Fresh controversy for scientologists in files

The Argus, UK/June 4, 2007

Newly released Government papers have mired the Church of Scientology's Sussex headquarters in fresh controversy.

Files from the National Archives at Kew include a confidential report produced by the then Department of Health and Social Security in 1977 for Home Secretary Merlyn Rees stating the church was a "considerable evil".

It was written as the Government prepared to defend itself against a number of writs filed by the church relating to a 1968 statement announcing a ban on foreigners entering Britain to work or study at the church.

The document states: "The effect of losing the actions could of course be grave, not only for the defendants, but as giving some seal of respectability to an organisation which is essentially evil."

Some of the evidence it would use in its defence against the writs is outlined in the document.

It includes an allegation that the church at its UK headquarters in East Grinstead took in English people with a history of mental illness.

The document says the young members paid fees of £450 and £500 before being classified as troublemakers and put out on the street after suffering breakdowns.

The document also talks of "vicious and barbaric" punishment for members who neglect their duties.

It says some were forced into menial jobs with no sleep for 48 hours with a 15-minute break every six hours.

Others have been imprisoned for 48 hours in a hatch too small to allow them to lie down or stand up.

The report also says that any person classified as an "enemy" was considered "fair game" by the church.

The document says such a person may be "deprived of his property by any means, be tricked or sued or lied to or destroyed".

The report's author urges the Home Secretary not to change the law regarding scientologists because it could weaken the Government's case at the libel trials.

Elsewhere in the files another document says the church is "an organisation designed to make money, and perhaps also gain power".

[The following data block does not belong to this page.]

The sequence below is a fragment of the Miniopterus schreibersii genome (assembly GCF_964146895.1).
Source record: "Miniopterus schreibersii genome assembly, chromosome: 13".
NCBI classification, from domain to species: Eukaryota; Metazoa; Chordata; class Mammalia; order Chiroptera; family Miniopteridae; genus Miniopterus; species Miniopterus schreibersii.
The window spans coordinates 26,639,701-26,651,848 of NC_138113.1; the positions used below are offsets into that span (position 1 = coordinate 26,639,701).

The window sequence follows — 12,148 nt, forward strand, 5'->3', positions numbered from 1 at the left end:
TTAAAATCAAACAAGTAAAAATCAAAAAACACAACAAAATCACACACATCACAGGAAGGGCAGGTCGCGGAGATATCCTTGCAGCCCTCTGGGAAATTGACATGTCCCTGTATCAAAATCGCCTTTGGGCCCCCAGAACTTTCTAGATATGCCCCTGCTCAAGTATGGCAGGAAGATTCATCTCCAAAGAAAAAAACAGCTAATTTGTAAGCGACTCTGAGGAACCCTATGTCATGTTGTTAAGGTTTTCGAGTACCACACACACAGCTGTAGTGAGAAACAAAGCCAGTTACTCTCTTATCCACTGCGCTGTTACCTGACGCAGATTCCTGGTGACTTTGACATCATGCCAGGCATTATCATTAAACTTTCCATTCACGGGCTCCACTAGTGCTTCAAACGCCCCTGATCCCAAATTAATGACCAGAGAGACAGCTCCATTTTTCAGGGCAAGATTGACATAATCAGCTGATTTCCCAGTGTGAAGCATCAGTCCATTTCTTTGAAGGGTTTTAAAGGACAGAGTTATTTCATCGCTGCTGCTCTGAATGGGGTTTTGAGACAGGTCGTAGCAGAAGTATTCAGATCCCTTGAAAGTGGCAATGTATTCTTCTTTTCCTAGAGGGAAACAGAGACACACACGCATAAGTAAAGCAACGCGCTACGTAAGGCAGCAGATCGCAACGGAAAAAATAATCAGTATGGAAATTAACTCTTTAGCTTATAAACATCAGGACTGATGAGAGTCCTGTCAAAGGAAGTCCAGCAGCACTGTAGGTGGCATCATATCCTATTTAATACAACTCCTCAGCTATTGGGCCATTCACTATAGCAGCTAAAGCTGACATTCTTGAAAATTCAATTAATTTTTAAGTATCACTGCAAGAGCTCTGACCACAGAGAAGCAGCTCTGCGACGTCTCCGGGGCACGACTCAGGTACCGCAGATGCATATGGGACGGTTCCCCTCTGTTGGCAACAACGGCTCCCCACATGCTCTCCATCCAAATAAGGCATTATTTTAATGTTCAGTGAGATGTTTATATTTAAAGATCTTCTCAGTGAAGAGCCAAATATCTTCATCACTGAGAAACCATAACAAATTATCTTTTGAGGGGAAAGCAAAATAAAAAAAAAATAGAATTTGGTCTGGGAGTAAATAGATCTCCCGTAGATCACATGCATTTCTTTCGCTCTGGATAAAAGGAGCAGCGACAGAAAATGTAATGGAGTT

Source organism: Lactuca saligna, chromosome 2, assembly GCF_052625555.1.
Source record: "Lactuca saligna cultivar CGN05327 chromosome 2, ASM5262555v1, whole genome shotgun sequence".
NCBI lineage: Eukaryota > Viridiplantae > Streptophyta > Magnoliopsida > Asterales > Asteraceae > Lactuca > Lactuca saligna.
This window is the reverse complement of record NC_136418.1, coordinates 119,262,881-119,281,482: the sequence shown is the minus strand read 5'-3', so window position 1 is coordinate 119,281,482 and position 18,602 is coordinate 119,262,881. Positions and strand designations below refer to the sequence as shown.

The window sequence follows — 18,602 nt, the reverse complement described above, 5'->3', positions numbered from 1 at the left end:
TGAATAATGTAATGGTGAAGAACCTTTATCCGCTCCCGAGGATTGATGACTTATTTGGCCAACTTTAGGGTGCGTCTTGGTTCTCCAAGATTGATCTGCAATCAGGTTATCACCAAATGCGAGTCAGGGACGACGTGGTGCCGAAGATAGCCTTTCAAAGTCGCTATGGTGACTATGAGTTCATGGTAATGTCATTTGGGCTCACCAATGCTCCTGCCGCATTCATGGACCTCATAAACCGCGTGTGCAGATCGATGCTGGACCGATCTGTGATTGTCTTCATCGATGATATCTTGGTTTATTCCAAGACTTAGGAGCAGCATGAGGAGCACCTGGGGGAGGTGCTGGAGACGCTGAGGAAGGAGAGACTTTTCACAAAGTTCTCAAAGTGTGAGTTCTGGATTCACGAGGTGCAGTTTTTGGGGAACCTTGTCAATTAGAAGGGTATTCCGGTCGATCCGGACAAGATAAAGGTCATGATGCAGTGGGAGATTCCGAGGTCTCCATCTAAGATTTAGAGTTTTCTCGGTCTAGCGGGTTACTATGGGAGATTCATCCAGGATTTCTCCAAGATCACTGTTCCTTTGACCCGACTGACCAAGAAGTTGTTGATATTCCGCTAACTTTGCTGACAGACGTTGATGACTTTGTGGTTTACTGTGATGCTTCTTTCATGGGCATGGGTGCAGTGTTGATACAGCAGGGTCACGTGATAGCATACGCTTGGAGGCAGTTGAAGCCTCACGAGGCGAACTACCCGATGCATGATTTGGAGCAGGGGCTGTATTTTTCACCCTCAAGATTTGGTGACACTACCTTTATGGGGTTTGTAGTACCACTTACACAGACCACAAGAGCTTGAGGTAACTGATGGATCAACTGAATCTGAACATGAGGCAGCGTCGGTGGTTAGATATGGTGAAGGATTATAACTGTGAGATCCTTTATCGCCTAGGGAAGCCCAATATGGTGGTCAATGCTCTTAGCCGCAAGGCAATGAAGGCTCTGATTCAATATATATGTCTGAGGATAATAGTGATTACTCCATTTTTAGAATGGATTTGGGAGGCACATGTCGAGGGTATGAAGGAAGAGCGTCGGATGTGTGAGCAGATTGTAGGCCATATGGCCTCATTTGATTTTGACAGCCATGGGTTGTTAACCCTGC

It says the church alienates young people from their families "obtaining large sums of money for its courses on the strength of wild claims that they can cure all sorts of physical and mental ills".

The ban on foreign scientologists entering Britain was eventually lifted in the Eighties but the church is still not classed as a religion by the Charity Commission.

A spokesman for the church in the UK attacked the report, saying it was "an old document based on no evidence".

He told the BBC: "The ban was lifted in 1981. Obviously these allegations were not true. If just a fraction of the outrageous allegations made about scientology were true, it would not be here today."

Set up in the United States in 1954 the church, according to the files, started to spread to Britain in the Sixties.

It offers self-improvement on the basis of the writings of the late science-fiction author L Ron Hubbard, who spelled out principles that he called scientology and dianetics.

Critics have claimed it is a fake religion based on making money from its followers, who include film stars Tom Cruise and John Travolta.

Earlier this month scientologists released a video of BBC reporter John Sweeney screaming at a member during a Panorama investigation.

He claims he was shouted at, spied on, chased and had his hotel invaded at midnight while making the programme.

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